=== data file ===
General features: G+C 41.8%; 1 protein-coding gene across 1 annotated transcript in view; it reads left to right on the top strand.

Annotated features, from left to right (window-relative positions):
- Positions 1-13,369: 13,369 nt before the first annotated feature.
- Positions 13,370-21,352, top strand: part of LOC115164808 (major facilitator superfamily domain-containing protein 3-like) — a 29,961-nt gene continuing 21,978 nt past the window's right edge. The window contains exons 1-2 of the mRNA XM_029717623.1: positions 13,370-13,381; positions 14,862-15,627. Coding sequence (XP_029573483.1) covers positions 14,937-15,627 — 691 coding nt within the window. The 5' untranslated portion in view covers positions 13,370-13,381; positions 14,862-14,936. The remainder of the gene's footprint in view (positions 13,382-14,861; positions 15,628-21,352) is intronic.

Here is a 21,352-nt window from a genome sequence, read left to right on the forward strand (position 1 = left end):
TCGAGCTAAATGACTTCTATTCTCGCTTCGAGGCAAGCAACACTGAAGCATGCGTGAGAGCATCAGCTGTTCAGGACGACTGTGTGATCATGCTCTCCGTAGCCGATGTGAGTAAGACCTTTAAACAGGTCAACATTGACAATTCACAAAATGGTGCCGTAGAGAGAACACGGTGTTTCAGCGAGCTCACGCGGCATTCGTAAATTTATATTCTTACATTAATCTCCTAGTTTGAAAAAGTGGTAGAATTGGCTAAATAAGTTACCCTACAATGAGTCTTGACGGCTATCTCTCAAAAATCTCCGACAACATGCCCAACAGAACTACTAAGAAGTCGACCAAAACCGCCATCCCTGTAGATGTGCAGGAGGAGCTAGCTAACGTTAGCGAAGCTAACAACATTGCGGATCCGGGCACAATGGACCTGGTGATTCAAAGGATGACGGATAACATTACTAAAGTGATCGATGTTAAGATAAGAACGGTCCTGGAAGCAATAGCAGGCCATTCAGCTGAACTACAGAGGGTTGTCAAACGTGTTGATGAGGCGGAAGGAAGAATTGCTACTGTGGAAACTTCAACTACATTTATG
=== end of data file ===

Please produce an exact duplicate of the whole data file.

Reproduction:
General features: G+C 41.8%; 1 protein-coding gene across 1 annotated transcript in view; it reads left to right on the top strand.

Annotated features, from left to right (window-relative positions):
- Positions 1-13,369: 13,369 nt before the first annotated feature.
- Positions 13,370-21,352, top strand: part of LOC115164808 (major facilitator superfamily domain-containing protein 3-like) — a 29,961-nt gene continuing 21,978 nt past the window's right edge. The window contains exons 1-2 of the mRNA XM_029717623.1: positions 13,370-13,381; positions 14,862-15,627. Coding sequence (XP_029573483.1) covers positions 14,937-15,627 — 691 coding nt within the window. The 5' untranslated portion in view covers positions 13,370-13,381; positions 14,862-14,936. The remainder of the gene's footprint in view (positions 13,382-14,861; positions 15,628-21,352) is intronic.

Here is a 21,352-nt window from a genome sequence, read left to right on the forward strand (position 1 = left end):
TCGAGCTAAATGACTTCTATTCTCGCTTCGAGGCAAGCAACACTGAAGCATGCGTGAGAGCATCAGCTGTTCAGGACGACTGTGTGATCATGCTCTCCGTAGCCGATGTGAGTAAGACCTTTAAACAGGTCAACATTGACAATTCACAAAATGGTGCCGTAGAGAGAACACGGTGTTTCAGCGAGCTCACGCGGCATTCGTAAATTTATATTCTTACATTAATCTCCTAGTTTGAAAAAGTGGTAGAATTGGCTAAATAAGTTACCCTACAATGAGTCTTGACGGCTATCTCTCAAAAATCTCCGACAACATGCCCAACAGAACTACTAAGAAGTCGACCAAAACCGCCATCCCTGTAGATGTGCAGGAGGAGCTAGCTAACGTTAGCGAAGCTAACAACATTGCGGATCCGGGCACAATGGACCTGGTGATTCAAAGGATGACGGATAACATTACTAAAGTGATCGATGTTAAGATAAGAACGGTCCTGGAAGCAATAGCAGGCCATTCAGCTGAACTACAGAGGGTTGTCAAACGTGTTGATGAGGCGGAAGGAAGAATTGCTACTGTGGAAACTTCAACTACATTTATG